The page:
Early on, security for employees and customers became the company’s focus. Nobody wanted to see the headline, “Lineman electrocuted,” in the local newspaper.
“It is an interesting point when you read through the history of the company, there were a lot of time periods where they had financial difficulties,” McLeod said.
Amazingly, though it was improved and expanded over the next several decades, the old Roswell power plant served area electricity customers until it was finally retired in 1980.
Stability for the company came in 1942. The country was at war. The recession, following the Wall Street crash of 1929 and the dust bowl of the ‘30s that turned the midwest barren, was forgotten.
“By 1942, they created essentially the service territory that we have now in Texas and New Mexico,” Reeves said.
While technology has advanced throughout the decades since the first lights flickered on Main Street Roswell, every lineman today still has to learn pole climbing, and pole-top rescue. Pole-top rescue tests if you can climb up a pole, wrap a rope around a cross-arm or pole, then around an injured lineman, and lowering the injured with the rope in a safe manner. Just as it was in the ‘30s, one does not start out as lineman. You sign on to a lower paying job and wait for a line position to open. Many companies do not accept “green” unexperienced employees anymore. They prefer future linemen to go to school and graduate from linemen training centers.
“Our linemen can do it both ways,” McLeod said. “We support and encourage those that can, to go to a lineman training school.”
Throughout the ‘40s, ‘50s and ‘60s, virtually all the communities in the wider New Mexico and Texas service area experienced growth, and SPS added new transmission lines and generating units to meet the growing electrical demand.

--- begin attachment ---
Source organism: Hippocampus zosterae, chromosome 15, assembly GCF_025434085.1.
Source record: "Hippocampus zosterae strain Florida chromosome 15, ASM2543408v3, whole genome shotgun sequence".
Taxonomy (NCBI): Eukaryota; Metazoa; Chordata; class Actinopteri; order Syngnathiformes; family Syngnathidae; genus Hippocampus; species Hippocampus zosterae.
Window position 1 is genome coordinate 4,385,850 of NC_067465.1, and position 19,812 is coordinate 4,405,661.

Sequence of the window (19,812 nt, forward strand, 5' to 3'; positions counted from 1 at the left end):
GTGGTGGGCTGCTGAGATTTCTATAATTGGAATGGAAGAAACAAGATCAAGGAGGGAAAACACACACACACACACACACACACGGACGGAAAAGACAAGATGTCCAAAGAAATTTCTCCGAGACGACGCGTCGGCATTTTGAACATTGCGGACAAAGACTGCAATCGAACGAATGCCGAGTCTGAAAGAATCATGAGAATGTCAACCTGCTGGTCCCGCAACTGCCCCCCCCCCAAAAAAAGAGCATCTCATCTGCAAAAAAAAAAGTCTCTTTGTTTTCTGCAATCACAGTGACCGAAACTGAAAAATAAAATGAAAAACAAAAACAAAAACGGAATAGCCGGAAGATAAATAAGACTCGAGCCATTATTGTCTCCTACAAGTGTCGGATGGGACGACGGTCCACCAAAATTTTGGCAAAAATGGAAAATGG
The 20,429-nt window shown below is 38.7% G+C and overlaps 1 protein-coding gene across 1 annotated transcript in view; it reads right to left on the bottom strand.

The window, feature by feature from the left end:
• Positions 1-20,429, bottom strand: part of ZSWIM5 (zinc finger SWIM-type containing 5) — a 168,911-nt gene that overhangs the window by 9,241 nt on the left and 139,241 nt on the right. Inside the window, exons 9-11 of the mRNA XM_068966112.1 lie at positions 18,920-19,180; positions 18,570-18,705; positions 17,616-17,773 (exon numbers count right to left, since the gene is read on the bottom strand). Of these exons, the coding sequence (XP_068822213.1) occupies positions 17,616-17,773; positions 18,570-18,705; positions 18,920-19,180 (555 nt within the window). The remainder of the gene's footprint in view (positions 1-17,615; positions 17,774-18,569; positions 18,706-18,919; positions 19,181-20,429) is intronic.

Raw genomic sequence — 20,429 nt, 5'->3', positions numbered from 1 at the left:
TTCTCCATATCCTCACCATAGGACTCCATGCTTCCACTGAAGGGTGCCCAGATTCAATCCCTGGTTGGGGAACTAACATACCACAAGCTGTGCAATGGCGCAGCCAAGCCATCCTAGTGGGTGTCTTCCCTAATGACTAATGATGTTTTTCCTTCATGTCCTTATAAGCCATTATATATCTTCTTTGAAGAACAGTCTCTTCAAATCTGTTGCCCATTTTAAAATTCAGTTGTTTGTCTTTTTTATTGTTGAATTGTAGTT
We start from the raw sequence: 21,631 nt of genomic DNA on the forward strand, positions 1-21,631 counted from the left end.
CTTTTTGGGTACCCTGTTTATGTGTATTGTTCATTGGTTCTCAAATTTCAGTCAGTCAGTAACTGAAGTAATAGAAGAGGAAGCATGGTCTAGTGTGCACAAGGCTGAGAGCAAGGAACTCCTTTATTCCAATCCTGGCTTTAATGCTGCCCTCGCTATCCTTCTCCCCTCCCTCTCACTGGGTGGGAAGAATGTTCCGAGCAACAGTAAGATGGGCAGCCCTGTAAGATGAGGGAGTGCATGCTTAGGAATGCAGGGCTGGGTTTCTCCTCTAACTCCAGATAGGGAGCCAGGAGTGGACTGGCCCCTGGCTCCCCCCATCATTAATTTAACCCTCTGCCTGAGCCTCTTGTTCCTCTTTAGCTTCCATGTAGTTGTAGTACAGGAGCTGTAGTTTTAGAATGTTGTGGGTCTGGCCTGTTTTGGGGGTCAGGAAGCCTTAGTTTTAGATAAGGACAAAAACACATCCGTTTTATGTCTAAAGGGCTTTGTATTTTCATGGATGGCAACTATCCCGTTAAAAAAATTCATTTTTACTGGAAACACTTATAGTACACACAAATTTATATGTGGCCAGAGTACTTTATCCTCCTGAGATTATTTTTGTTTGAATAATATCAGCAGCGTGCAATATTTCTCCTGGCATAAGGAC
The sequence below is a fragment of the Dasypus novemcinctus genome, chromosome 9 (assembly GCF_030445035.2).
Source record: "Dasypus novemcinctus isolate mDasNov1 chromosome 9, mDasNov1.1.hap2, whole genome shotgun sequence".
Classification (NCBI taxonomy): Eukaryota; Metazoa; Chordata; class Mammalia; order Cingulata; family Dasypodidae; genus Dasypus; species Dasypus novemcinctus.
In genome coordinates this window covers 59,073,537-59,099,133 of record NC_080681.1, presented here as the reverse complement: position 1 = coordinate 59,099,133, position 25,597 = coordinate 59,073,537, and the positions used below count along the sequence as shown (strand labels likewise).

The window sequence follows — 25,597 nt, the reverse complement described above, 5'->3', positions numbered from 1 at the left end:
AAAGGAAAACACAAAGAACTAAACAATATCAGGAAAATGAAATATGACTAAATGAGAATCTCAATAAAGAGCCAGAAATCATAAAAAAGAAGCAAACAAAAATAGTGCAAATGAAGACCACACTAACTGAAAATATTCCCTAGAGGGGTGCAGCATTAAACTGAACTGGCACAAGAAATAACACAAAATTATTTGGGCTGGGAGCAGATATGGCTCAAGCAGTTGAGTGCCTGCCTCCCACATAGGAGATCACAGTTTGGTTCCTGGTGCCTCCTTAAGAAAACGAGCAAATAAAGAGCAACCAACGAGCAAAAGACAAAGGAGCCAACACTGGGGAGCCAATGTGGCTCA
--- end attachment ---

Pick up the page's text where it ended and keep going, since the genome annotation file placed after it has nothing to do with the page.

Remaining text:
A fascinating aspect of the pioneer days for electricity was that SPS did not wait for its customers to come up with new products and ideas to use the electricity with, the company itself became a supporter of inventors and inventions. A novel idea was born. SPS installed showrooms and introduced the public to new products that would make life easier, per example, electric irons, washing machines, toasters and stoves. Items such as electric stoves logically needed a kitchen and someone who could teach others how to cook on those stoves. Fully electrical kitchens and home education teachers became part of SPS’ offices.
Television and newspapers brought SPS’ mascot into the lives of Roswellites. “Sparky was a part of our lives,” Amy McVay-Davis, executive director for HSSNM, said. The mascot taught the viewers and readers how to preserve energy and soon became an icon in the region.
SPS remained a company though the headquarters migrated east to Texas. In 1997, SPS merged with Public Service Company of Colorado, based in Denver, creating New Century Energies. A little more than three years later, New Century merged with Minneapolis-based Northern States Power Company to form Xcel Energy.
Merging of companies sounds very dry, but in real life, it was a merger of families and cultures. A unique aspect of those companies was the loyalty of its employees.
“In New Mexico, we have one employee over in Hobbs who worked for us 44 years,” McLeod said. “Here in Roswell, it is our supervisor out in construction, Gary Burnett, who got 38 years.”
“I am probably the average age of an employee, 57, with 34 years of service,” McLeod said. “We have two work sources. We have a lot of people in their 50s who have been with us 30 years and plus. And we have a lot of young people with less than 10 years. That is exciting. Most employees that went to work for this company have stayed with this company. To me, it says a whole lot. We have not had a lot of turnover.”